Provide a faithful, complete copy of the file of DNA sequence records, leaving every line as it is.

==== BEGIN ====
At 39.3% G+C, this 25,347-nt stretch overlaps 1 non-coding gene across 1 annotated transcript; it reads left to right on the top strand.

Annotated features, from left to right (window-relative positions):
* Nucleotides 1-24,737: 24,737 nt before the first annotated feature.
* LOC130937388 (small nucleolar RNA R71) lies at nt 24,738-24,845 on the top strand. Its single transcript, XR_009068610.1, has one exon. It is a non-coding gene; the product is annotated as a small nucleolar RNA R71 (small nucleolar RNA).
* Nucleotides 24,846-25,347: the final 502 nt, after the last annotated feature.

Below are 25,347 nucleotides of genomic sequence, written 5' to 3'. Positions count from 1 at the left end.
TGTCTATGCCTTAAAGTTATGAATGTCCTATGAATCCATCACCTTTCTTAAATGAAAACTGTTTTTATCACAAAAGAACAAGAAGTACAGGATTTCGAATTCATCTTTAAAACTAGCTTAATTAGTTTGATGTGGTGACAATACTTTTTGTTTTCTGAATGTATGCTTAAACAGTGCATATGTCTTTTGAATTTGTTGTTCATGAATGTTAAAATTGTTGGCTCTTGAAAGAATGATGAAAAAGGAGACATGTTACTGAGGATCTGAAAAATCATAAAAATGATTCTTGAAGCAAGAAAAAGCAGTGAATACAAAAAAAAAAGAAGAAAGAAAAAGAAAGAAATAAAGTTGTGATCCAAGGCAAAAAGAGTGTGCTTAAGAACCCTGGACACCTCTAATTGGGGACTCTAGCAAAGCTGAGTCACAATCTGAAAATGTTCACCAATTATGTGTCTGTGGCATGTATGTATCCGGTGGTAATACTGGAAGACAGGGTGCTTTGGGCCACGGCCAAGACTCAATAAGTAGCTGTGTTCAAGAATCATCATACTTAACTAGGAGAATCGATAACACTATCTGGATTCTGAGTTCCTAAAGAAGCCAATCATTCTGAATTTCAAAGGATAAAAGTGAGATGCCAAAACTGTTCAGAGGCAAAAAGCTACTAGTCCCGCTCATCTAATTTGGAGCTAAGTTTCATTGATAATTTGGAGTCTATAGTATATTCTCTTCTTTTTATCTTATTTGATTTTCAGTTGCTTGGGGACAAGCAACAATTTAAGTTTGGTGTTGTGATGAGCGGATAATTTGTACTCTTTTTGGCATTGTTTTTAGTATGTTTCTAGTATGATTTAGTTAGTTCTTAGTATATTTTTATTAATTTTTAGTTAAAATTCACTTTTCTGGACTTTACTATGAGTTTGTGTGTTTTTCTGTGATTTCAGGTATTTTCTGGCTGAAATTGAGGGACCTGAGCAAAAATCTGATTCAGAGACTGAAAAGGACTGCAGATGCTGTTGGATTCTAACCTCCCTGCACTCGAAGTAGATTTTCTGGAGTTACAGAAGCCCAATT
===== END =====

At 39.3% G+C, this 25,347-nt stretch overlaps 1 non-coding gene across 1 annotated transcript; it reads left to right on the top strand.

Annotated features, from left to right (window-relative positions):
* Nucleotides 1-24,737: 24,737 nt before the first annotated feature.
* LOC130937388 (small nucleolar RNA R71) lies at nt 24,738-24,845 on the top strand. Its single transcript, XR_009068610.1, has one exon. It is a non-coding gene; the product is annotated as a small nucleolar RNA R71 (small nucleolar RNA).
* Nucleotides 24,846-25,347: the final 502 nt, after the last annotated feature.

Below are 25,347 nucleotides of genomic sequence, written 5' to 3'. Positions count from 1 at the left end.
TGTCTATGCCTTAAAGTTATGAATGTCCTATGAATCCATCACCTTTCTTAAATGAAAACTGTTTTTATCACAAAAGAACAAGAAGTACAGGATTTCGAATTCATCTTTAAAACTAGCTTAATTAGTTTGATGTGGTGACAATACTTTTTGTTTTCTGAATGTATGCTTAAACAGTGCATATGTCTTTTGAATTTGTTGTTCATGAATGTTAAAATTGTTGGCTCTTGAAAGAATGATGAAAAAGGAGACATGTTACTGAGGATCTGAAAAATCATAAAAATGATTCTTGAAGCAAGAAAAAGCAGTGAATACAAAAAAAAAAGAAGAAAGAAAAAGAAAGAAATAAAGTTGTGATCCAAGGCAAAAAGAGTGTGCTTAAGAACCCTGGACACCTCTAATTGGGGACTCTAGCAAAGCTGAGTCACAATCTGAAAATGTTCACCAATTATGTGTCTGTGGCATGTATGTATCCGGTGGTAATACTGGAAGACAGGGTGCTTTGGGCCACGGCCAAGACTCAATAAGTAGCTGTGTTCAAGAATCATCATACTTAACTAGGAGAATCGATAACACTATCTGGATTCTGAGTTCCTAAAGAAGCCAATCATTCTGAATTTCAAAGGATAAAAGTGAGATGCCAAAACTGTTCAGAGGCAAAAAGCTACTAGTCCCGCTCATCTAATTTGGAGCTAAGTTTCATTGATAATTTGGAGTCTATAGTATATTCTCTTCTTTTTATCTTATTTGATTTTCAGTTGCTTGGGGACAAGCAACAATTTAAGTTTGGTGTTGTGATGAGCGGATAATTTGTACTCTTTTTGGCATTGTTTTTAGTATGTTTCTAGTATGATTTAGTTAGTTCTTAGTATATTTTTATTAATTTTTAGTTAAAATTCACTTTTCTGGACTTTACTATGAGTTTGTGTGTTTTTCTGTGATTTCAGGTATTTTCTGGCTGAAATTGAGGGACCTGAGCAAAAATCTGATTCAGAGACTGAAAAGGACTGCAGATGCTGTTGGATTCTAACCTCCCTGCACTCGAAGTAGATTTTCTGGAGTTACAGAAGCCCAATT